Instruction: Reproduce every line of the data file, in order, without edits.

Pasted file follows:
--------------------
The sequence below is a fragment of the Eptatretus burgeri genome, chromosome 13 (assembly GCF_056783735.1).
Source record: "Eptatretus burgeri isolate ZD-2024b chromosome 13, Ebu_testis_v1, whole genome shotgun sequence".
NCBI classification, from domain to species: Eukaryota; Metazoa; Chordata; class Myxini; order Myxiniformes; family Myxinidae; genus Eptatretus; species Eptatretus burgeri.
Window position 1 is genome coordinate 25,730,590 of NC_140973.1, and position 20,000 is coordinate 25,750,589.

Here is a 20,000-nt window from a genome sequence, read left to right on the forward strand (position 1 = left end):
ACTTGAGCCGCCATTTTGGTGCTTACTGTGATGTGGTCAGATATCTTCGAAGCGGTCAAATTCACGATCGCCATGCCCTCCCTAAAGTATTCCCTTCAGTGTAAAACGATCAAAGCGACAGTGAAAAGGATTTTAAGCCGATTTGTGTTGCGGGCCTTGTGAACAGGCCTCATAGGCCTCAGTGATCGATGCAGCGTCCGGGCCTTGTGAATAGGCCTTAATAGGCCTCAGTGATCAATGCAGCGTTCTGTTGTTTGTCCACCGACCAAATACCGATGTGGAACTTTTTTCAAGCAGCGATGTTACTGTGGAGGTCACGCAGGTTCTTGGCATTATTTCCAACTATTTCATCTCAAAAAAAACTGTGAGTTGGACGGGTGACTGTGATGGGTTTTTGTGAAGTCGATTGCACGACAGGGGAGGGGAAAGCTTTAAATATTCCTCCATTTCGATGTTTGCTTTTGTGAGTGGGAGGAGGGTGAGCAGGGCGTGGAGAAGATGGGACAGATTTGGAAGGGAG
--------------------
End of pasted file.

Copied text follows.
The sequence below is a fragment of the Eptatretus burgeri genome, chromosome 13 (assembly GCF_056783735.1).
Source record: "Eptatretus burgeri isolate ZD-2024b chromosome 13, Ebu_testis_v1, whole genome shotgun sequence".
NCBI classification, from domain to species: Eukaryota; Metazoa; Chordata; class Myxini; order Myxiniformes; family Myxinidae; genus Eptatretus; species Eptatretus burgeri.
Window position 1 is genome coordinate 25,730,590 of NC_140973.1, and position 20,000 is coordinate 25,750,589.

Here is a 20,000-nt window from a genome sequence, read left to right on the forward strand (position 1 = left end):
ACTTGAGCCGCCATTTTGGTGCTTACTGTGATGTGGTCAGATATCTTCGAAGCGGTCAAATTCACGATCGCCATGCCCTCCCTAAAGTATTCCCTTCAGTGTAAAACGATCAAAGCGACAGTGAAAAGGATTTTAAGCCGATTTGTGTTGCGGGCCTTGTGAACAGGCCTCATAGGCCTCAGTGATCGATGCAGCGTCCGGGCCTTGTGAATAGGCCTTAATAGGCCTCAGTGATCAATGCAGCGTTCTGTTGTTTGTCCACCGACCAAATACCGATGTGGAACTTTTTTCAAGCAGCGATGTTACTGTGGAGGTCACGCAGGTTCTTGGCATTATTTCCAACTATTTCATCTCAAAAAAAACTGTGAGTTGGACGGGTGACTGTGATGGGTTTTTGTGAAGTCGATTGCACGACAGGGGAGGGGAAAGCTTTAAATATTCCTCCATTTCGATGTTTGCTTTTGTGAGTGGGAGGAGGGTGAGCAGGGCGTGGAGAAGATGGGACAGATTTGGAAGGGAG